Robert Fortune lived from 16 September 1812 to 13 April 1880. He was a botanist and plant collector best known for breaking the Chinese tea monopoly when he smuggled large numbers of tea plants from China to India. The wider picture in Scotland at the time is set out in our Historical Timeline.
Robert Fortune was born at Kello near Duns in the Scottish Borders. He began work at the Royal Botanic Garden in Edinburgh before later taking up a post at the Royal Horticultural Society's gardens at Chiswick in London. Following the imposition by the British on China of the Treaty of Nanking in 1842, Fortune was sent to China to collect new plant species for the RHS.
In 1848, working on behalf of the RHS and the British East India Company, he set out to acquire a large enough collection of tea plants to grow the plant commercially in India, something that has been shown to be possible in the 1830s by fellow Scot, Hugh Falconer. Tea was vital to the Chinese economy, and the Chinese tea monopoly was jealously guarded. The penalty for anyone caught trying to smuggle tea plants out of the country was death. Fortune nonetheless managed to get a large number of tea plants onto a junk purchased by the British East India Company for the purpose. The result, after grafting and propagation at the RHS in London, was the plantation of 20,000 tea plants in the Darjeeling region of India. This represented the beginnings of an industry hugely important to both India and Sri Lanka: and the collapse of the equally important Chinese tea industry.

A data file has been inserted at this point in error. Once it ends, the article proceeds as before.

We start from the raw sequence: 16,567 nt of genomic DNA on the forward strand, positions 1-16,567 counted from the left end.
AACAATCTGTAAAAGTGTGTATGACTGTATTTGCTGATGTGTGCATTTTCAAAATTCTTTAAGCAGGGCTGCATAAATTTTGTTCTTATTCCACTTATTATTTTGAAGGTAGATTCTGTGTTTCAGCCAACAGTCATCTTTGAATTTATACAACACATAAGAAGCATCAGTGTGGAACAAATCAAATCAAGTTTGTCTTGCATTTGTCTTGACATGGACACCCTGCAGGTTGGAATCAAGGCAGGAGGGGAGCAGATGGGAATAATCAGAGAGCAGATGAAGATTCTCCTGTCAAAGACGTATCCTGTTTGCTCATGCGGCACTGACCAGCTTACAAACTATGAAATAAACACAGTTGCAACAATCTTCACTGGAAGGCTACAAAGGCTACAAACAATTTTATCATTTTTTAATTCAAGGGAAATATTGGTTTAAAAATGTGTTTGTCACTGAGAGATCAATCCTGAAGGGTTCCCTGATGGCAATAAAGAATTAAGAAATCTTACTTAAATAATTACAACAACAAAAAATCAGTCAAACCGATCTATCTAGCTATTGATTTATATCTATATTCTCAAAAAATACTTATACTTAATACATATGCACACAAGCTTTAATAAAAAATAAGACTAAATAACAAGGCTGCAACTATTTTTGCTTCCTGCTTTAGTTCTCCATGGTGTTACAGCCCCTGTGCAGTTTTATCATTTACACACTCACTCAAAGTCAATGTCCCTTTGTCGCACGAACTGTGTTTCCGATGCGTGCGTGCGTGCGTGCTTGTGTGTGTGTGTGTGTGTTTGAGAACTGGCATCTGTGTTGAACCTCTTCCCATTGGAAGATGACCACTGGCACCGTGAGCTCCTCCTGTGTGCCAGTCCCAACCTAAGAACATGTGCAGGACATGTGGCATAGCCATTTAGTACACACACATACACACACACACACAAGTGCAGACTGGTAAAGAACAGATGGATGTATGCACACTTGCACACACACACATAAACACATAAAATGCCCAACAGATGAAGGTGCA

Fortune later spend time in Formosa and Japan. Amongst the plants introduced to the west as a result of his travels were the kumquat, as well as many varieties of tree peonies, azaleas, roses and chrysanthemums. Robert Fortune died in London in 1880.